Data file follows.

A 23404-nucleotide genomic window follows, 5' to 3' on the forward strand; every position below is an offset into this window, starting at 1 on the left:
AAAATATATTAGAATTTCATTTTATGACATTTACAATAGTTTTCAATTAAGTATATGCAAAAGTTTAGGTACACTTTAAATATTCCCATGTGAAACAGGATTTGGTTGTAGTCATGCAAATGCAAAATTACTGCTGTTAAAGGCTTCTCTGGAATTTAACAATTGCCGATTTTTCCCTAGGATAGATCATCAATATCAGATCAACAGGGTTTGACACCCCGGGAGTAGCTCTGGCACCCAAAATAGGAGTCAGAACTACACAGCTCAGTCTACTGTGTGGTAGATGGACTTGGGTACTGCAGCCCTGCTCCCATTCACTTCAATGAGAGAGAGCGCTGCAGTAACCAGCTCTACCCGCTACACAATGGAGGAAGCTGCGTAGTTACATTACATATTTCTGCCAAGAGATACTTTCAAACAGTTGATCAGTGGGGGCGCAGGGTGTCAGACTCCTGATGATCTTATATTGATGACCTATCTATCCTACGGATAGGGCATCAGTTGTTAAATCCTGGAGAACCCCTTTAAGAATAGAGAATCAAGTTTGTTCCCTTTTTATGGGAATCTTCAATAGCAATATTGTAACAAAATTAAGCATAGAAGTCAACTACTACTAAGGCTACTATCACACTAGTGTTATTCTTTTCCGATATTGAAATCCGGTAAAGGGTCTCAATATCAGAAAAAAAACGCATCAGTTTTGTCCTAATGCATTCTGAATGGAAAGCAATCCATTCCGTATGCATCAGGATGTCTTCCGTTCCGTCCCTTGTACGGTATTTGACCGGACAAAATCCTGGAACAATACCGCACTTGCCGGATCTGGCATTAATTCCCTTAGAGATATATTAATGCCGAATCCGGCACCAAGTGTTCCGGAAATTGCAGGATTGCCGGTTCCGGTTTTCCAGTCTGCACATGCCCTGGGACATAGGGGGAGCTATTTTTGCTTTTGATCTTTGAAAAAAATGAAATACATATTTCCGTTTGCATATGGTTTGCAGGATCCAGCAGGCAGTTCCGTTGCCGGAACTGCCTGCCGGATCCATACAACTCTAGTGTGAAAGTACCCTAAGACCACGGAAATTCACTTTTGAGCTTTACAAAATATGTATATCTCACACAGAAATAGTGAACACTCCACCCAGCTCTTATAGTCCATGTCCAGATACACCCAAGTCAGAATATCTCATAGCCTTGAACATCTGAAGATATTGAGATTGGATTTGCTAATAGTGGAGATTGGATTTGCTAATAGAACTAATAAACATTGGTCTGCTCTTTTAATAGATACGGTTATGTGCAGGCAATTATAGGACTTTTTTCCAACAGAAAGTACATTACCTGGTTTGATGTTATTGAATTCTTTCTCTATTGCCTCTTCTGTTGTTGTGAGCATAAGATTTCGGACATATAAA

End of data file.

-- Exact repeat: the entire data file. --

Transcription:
A 23404-nucleotide genomic window follows, 5' to 3' on the forward strand; every position below is an offset into this window, starting at 1 on the left:
AAAATATATTAGAATTTCATTTTATGACATTTACAATAGTTTTCAATTAAGTATATGCAAAAGTTTAGGTACACTTTAAATATTCCCATGTGAAACAGGATTTGGTTGTAGTCATGCAAATGCAAAATTACTGCTGTTAAAGGCTTCTCTGGAATTTAACAATTGCCGATTTTTCCCTAGGATAGATCATCAATATCAGATCAACAGGGTTTGACACCCCGGGAGTAGCTCTGGCACCCAAAATAGGAGTCAGAACTACACAGCTCAGTCTACTGTGTGGTAGATGGACTTGGGTACTGCAGCCCTGCTCCCATTCACTTCAATGAGAGAGAGCGCTGCAGTAACCAGCTCTACCCGCTACACAATGGAGGAAGCTGCGTAGTTACATTACATATTTCTGCCAAGAGATACTTTCAAACAGTTGATCAGTGGGGGCGCAGGGTGTCAGACTCCTGATGATCTTATATTGATGACCTATCTATCCTACGGATAGGGCATCAGTTGTTAAATCCTGGAGAACCCCTTTAAGAATAGAGAATCAAGTTTGTTCCCTTTTTATGGGAATCTTCAATAGCAATATTGTAACAAAATTAAGCATAGAAGTCAACTACTACTAAGGCTACTATCACACTAGTGTTATTCTTTTCCGATATTGAAATCCGGTAAAGGGTCTCAATATCAGAAAAAAAACGCATCAGTTTTGTCCTAATGCATTCTGAATGGAAAGCAATCCATTCCGTATGCATCAGGATGTCTTCCGTTCCGTCCCTTGTACGGTATTTGACCGGACAAAATCCTGGAACAATACCGCACTTGCCGGATCTGGCATTAATTCCCTTAGAGATATATTAATGCCGAATCCGGCACCAAGTGTTCCGGAAATTGCAGGATTGCCGGTTCCGGTTTTCCAGTCTGCACATGCCCTGGGACATAGGGGGAGCTATTTTTGCTTTTGATCTTTGAAAAAAATGAAATACATATTTCCGTTTGCATATGGTTTGCAGGATCCAGCAGGCAGTTCCGTTGCCGGAACTGCCTGCCGGATCCATACAACTCTAGTGTGAAAGTACCCTAAGACCACGGAAATTCACTTTTGAGCTTTACAAAATATGTATATCTCACACAGAAATAGTGAACACTCCACCCAGCTCTTATAGTCCATGTCCAGATACACCCAAGTCAGAATATCTCATAGCCTTGAACATCTGAAGATATTGAGATTGGATTTGCTAATAGTGGAGATTGGATTTGCTAATAGAACTAATAAACATTGGTCTGCTCTTTTAATAGATACGGTTATGTGCAGGCAATTATAGGACTTTTTTCCAACAGAAAGTACATTACCTGGTTTGATGTTATTGAATTCTTTCTCTATTGCCTCTTCTGTTGTTGTGAGCATAAGATTTCGGACATATAAA